ArtChat Northwest: DAVID SCHELL

ArtChat Northwest: DAVID SCHELL I would like to introduce my first podcast called ArtChat Northwest. My first interviewee is artist/painter, DAVID SCHELL ( Listen in, and hear his influences, ideas, and thoughts about painting. (19:47min)

Seattle Art Fair 2017

The Seattle Art Fair this year was quite inspiring. My favorite pieces were: The necklace below by Jean-Michel Othoneil (Galerie Perrotin) The swirling wall sculpture by Linda Fleming (Robischon Gallery), and  Amy Ellingson's (Robischon Gallery) encaustic painting.

Finished and in Collector's Home

It took a month, and the painting is finished. It fits really well into the collector's home. Amazingly, it matches the wall!

Back in the Studio

June 2017. I am back in the studio painting a new work. The background line work has been done.  Now the actual painting begins. Because I use such  a small brush, it feels like needlework. Slow and steady.

Color at Target

Occasionally I'll run into color that hits me over the head. Target's children's section is a great source of bright color, even in winter! This is why I use bright color in my paintings:I love the visual stimulation, and my misty, often gray environment (Portland/Vancouver) can get a bit dull. It's like a breath of fresh air! Image source: cynthiamosser

ART SHOW! Cynthia Mosser - April 2017

I am thrilled to show new and existing paintings at the Art Institute of Portland's POCKET GALLERY  during the month of April 2017. Location: 1122 NW Davis Street. Portland, OR 97209 First Thursday Reception 4/6 • 5-8PM Exhibition runs Monday April 3 - Tuesday May 2 • 8am-8pm Learn more about my work at: ABOUT CYNTHIA The work of painter, Cynthia Mosser, has been exhibited in solo and group exhibitions in the United States and abroad, which includes the Czech Republic and Hungary. Her work has been critically reviewed in ARTnews Magazine, Willamette Week Newspaper, and featured in Cynthia received a B.A. in Art History from Whitman College in Walla Walla, Washington and attended Pratt Institute in  Brooklyn, New York. She is represented by the Augen Gallery in Portland, Oregon. Image:  Sprightly , 2017 Gouache on Museum Board 6 x 4.5 in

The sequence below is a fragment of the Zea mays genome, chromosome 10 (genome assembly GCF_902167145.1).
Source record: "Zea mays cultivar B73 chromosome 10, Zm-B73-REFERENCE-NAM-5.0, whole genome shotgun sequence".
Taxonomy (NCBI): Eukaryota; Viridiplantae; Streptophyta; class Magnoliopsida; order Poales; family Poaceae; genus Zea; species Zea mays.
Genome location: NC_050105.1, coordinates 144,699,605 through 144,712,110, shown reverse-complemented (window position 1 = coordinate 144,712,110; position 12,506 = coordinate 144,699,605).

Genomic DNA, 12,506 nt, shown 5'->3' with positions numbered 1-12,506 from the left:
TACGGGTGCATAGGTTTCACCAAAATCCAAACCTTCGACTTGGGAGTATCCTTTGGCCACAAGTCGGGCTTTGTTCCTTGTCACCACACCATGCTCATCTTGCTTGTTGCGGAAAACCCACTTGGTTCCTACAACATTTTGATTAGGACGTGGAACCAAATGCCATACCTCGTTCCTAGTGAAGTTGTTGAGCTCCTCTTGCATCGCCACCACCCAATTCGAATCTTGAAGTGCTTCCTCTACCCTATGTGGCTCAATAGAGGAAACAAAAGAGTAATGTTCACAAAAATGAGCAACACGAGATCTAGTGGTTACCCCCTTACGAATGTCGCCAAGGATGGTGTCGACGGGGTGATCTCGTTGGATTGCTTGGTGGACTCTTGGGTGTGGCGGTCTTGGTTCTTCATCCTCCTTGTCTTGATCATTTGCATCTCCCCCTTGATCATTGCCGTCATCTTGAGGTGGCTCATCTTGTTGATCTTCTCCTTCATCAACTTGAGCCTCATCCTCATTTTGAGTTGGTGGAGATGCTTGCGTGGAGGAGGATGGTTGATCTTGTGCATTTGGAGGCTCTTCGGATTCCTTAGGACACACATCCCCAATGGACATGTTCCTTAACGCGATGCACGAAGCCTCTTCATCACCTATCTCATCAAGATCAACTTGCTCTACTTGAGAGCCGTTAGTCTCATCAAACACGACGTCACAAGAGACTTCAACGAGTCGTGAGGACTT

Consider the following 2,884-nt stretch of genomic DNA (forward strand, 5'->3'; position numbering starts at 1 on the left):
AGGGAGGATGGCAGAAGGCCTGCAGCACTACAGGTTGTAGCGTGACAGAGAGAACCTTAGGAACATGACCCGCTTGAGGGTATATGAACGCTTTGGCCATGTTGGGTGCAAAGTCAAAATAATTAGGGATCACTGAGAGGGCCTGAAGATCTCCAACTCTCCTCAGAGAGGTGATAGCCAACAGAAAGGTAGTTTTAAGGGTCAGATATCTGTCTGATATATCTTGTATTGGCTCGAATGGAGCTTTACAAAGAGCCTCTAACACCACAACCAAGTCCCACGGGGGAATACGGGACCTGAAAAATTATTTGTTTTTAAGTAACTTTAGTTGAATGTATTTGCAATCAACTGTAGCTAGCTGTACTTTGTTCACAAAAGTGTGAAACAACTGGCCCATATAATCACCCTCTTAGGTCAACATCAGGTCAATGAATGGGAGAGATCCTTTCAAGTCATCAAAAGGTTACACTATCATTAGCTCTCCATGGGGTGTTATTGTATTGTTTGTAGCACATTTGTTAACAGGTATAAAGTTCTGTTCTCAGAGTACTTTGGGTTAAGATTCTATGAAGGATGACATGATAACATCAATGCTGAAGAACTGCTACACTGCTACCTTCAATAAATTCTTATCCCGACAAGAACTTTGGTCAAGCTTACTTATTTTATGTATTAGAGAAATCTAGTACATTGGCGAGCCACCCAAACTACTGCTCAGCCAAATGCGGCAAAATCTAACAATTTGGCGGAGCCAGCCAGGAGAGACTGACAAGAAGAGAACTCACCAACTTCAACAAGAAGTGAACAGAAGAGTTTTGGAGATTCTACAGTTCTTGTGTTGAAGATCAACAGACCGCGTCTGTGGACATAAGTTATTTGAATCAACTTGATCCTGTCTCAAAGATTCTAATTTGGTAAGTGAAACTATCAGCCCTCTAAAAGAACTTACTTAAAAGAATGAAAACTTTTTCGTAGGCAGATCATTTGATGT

Fun Meter Button

As goofy as this button is, this the way I live my life. The intention is for MAX FUN, so my art reflects my experiences. View some fun art at: Image inspiration: Carmen Farmer

What is Gouache Paint?

What is Gouache Paint? Many would like to know... I use water-based gouache paint exclusively in many of my paintings , and love the density and color. So what exactly is gouache paint?  Pronounced /gw'osh/, the word's origin comes from the Italian word "gouazzo", which means dampness or puddle or mud. It was originally used in fresco paintings during the Renaissance . It is a matte, opaque medium with gum arabic added for flow. (Gum arabic is a natural gum from the acacia tree.) The matte factor comes from the addition of chalk. If you look at New Yorker Magazine covers, often the illustrator uses gouache because it does not shine when reproduced. Compared to watercolor, gouache has a higher pigment load (quantity), which makes it richer in color. With watercolor one can see the "white" of the paper below; whereas with gouache one cannot. This allows an artist to work starting with dark paint at the bottom layer, then lighter colors/values at the